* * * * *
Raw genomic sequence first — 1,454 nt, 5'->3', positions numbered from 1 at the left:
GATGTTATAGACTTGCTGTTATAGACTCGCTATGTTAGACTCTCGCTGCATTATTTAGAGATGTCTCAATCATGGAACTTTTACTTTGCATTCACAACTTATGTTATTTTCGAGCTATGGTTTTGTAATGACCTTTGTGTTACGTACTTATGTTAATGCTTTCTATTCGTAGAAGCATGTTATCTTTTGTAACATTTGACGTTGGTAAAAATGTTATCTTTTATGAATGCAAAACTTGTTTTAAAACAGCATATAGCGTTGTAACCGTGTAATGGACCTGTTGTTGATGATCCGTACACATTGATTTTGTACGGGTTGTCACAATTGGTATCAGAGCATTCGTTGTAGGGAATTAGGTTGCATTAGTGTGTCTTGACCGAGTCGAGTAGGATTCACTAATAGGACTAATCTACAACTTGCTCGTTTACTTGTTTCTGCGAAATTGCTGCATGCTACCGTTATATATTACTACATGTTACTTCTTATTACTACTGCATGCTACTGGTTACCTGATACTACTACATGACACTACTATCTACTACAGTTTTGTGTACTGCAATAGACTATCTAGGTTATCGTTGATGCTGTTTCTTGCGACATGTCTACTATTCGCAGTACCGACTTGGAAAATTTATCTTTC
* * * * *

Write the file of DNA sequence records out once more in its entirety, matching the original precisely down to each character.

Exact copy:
Raw genomic sequence first — 1,454 nt, 5'->3', positions numbered from 1 at the left:
GATGTTATAGACTTGCTGTTATAGACTCGCTATGTTAGACTCTCGCTGCATTATTTAGAGATGTCTCAATCATGGAACTTTTACTTTGCATTCACAACTTATGTTATTTTCGAGCTATGGTTTTGTAATGACCTTTGTGTTACGTACTTATGTTAATGCTTTCTATTCGTAGAAGCATGTTATCTTTTGTAACATTTGACGTTGGTAAAAATGTTATCTTTTATGAATGCAAAACTTGTTTTAAAACAGCATATAGCGTTGTAACCGTGTAATGGACCTGTTGTTGATGATCCGTACACATTGATTTTGTACGGGTTGTCACAATTGGTATCAGAGCATTCGTTGTAGGGAATTAGGTTGCATTAGTGTGTCTTGACCGAGTCGAGTAGGATTCACTAATAGGACTAATCTACAACTTGCTCGTTTACTTGTTTCTGCGAAATTGCTGCATGCTACCGTTATATATTACTACATGTTACTTCTTATTACTACTGCATGCTACTGGTTACCTGATACTACTACATGACACTACTATCTACTACAGTTTTGTGTACTGCAATAGACTATCTAGGTTATCGTTGATGCTGTTTCTTGCGACATGTCTACTATTCGCAGTACCGACTTGGAAAATTTATCTTTC